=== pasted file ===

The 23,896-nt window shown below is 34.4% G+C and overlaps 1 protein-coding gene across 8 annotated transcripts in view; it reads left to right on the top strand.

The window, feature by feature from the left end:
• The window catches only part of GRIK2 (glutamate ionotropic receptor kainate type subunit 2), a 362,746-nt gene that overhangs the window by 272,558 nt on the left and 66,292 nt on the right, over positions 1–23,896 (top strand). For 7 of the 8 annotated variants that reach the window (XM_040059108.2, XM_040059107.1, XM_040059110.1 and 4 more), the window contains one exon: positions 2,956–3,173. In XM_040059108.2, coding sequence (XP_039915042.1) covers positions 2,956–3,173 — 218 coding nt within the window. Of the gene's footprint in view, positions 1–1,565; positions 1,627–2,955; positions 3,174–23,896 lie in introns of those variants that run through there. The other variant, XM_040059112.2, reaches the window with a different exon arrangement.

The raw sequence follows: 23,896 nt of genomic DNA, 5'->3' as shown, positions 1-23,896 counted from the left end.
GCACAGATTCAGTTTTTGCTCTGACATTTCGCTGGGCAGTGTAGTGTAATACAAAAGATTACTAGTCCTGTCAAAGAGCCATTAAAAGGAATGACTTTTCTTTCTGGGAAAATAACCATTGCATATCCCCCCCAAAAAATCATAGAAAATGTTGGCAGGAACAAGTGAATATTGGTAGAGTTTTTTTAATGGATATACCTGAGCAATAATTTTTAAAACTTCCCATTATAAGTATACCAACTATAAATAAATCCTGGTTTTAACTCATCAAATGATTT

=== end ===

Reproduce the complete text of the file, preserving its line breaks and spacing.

The 23,896-nt window shown below is 34.4% G+C and overlaps 1 protein-coding gene across 8 annotated transcripts in view; it reads left to right on the top strand.

The window, feature by feature from the left end:
• The window catches only part of GRIK2 (glutamate ionotropic receptor kainate type subunit 2), a 362,746-nt gene that overhangs the window by 272,558 nt on the left and 66,292 nt on the right, over positions 1–23,896 (top strand). For 7 of the 8 annotated variants that reach the window (XM_040059108.2, XM_040059107.1, XM_040059110.1 and 4 more), the window contains one exon: positions 2,956–3,173. In XM_040059108.2, coding sequence (XP_039915042.1) covers positions 2,956–3,173 — 218 coding nt within the window. Of the gene's footprint in view, positions 1–1,565; positions 1,627–2,955; positions 3,174–23,896 lie in introns of those variants that run through there. The other variant, XM_040059112.2, reaches the window with a different exon arrangement.

The raw sequence follows: 23,896 nt of genomic DNA, 5'->3' as shown, positions 1-23,896 counted from the left end.
GCACAGATTCAGTTTTTGCTCTGACATTTCGCTGGGCAGTGTAGTGTAATACAAAAGATTACTAGTCCTGTCAAAGAGCCATTAAAAGGAATGACTTTTCTTTCTGGGAAAATAACCATTGCATATCCCCCCCAAAAAATCATAGAAAATGTTGGCAGGAACAAGTGAATATTGGTAGAGTTTTTTTAATGGATATACCTGAGCAATAATTTTTAAAACTTCCCATTATAAGTATACCAACTATAAATAAATCCTGGTTTTAACTCATCAAATGATTT